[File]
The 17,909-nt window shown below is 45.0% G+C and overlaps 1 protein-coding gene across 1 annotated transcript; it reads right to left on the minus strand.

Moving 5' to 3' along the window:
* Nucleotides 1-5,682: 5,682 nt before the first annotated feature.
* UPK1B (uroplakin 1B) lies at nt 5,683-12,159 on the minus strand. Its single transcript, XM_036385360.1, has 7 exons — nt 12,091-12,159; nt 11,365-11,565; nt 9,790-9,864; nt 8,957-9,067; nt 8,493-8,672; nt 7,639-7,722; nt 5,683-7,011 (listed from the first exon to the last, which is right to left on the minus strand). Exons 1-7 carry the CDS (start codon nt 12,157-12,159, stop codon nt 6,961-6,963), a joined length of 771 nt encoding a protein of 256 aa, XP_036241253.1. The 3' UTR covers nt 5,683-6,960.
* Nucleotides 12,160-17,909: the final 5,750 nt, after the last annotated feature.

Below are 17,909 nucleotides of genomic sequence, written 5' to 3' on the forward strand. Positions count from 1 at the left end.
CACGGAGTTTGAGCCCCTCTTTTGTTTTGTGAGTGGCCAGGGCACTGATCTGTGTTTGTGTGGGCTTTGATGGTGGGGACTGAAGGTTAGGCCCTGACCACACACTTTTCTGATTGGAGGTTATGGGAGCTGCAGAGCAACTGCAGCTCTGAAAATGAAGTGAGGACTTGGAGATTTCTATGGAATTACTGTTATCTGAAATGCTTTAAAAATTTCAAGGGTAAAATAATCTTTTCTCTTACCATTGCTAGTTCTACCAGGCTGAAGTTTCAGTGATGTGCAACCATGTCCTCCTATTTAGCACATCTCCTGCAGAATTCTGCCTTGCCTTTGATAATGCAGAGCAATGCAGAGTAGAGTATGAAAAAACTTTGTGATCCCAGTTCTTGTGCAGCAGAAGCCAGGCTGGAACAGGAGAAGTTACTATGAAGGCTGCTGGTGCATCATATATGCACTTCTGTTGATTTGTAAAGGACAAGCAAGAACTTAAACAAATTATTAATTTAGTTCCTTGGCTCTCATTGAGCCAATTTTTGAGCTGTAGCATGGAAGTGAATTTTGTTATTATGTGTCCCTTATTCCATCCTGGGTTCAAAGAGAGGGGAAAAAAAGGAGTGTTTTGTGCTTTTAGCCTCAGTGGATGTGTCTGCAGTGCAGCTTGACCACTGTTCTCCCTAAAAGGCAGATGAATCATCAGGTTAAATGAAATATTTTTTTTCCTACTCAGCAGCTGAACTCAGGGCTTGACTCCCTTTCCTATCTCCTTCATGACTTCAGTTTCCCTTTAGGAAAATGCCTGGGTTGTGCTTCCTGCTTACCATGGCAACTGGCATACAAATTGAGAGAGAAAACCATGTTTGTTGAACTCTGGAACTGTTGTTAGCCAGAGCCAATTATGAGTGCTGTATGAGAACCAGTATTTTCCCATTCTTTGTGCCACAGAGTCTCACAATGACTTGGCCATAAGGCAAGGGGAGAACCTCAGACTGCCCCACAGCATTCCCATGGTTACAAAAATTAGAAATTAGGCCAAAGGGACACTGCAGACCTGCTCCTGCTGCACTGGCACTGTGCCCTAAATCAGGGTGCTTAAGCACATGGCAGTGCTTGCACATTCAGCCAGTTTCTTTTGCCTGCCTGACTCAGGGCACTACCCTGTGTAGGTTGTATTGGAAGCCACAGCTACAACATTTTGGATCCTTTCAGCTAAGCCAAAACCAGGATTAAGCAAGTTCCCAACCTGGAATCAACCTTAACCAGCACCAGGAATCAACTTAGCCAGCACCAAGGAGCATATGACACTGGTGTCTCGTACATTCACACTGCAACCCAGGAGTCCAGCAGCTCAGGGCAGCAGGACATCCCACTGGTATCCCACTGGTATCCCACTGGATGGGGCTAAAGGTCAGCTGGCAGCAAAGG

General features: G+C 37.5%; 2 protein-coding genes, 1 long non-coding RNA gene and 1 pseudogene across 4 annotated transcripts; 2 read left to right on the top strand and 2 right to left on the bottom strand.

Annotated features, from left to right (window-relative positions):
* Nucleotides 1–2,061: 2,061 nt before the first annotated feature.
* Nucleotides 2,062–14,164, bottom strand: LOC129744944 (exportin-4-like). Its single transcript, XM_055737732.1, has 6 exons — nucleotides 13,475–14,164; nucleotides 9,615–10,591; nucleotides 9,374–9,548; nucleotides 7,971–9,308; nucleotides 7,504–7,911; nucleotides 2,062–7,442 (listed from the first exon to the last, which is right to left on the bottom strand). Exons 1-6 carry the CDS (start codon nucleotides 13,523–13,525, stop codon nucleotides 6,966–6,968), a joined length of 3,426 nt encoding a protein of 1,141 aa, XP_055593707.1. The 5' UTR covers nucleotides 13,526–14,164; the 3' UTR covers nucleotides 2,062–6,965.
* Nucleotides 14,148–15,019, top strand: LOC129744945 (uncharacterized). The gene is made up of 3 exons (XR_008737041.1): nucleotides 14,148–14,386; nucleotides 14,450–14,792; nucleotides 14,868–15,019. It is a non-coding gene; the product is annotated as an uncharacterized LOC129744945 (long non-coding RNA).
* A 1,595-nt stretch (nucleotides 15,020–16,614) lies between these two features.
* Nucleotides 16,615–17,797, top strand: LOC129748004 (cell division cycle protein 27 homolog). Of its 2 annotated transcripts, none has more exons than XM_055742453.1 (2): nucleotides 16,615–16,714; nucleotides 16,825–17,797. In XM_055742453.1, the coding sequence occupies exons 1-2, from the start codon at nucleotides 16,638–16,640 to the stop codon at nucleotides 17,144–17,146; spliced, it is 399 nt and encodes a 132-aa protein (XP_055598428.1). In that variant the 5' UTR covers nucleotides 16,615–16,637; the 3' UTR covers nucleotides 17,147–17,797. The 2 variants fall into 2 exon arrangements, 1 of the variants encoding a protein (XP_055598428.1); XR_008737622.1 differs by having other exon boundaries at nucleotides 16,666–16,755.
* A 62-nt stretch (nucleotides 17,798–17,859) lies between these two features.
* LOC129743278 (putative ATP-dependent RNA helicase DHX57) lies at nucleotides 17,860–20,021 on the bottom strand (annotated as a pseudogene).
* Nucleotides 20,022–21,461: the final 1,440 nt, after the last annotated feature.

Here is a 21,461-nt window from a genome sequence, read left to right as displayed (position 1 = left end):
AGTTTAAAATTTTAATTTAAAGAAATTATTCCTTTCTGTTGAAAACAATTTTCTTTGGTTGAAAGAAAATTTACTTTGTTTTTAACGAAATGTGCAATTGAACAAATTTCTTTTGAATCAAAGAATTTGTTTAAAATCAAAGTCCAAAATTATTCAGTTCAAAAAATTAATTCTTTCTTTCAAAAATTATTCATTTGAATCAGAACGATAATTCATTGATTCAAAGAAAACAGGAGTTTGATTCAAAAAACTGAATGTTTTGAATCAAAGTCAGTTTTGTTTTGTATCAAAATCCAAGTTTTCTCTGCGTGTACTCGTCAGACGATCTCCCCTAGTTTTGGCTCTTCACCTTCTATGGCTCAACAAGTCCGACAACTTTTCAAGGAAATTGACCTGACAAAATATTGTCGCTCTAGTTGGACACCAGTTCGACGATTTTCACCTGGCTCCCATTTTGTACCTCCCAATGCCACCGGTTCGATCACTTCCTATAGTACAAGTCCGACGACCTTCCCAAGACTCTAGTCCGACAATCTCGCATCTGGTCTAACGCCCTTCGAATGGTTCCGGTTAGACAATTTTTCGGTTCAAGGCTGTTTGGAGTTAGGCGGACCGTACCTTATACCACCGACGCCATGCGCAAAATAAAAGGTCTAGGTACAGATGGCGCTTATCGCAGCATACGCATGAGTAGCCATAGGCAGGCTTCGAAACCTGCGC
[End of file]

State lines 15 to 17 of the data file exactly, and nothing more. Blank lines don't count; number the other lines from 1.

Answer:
* A 62-nt stretch (nucleotides 17,798–17,859) lies between these two features.
* LOC129743278 (putative ATP-dependent RNA helicase DHX57) lies at nucleotides 17,860–20,021 on the bottom strand (annotated as a pseudogene).
* Nucleotides 20,022–21,461: the final 1,440 nt, after the last annotated feature.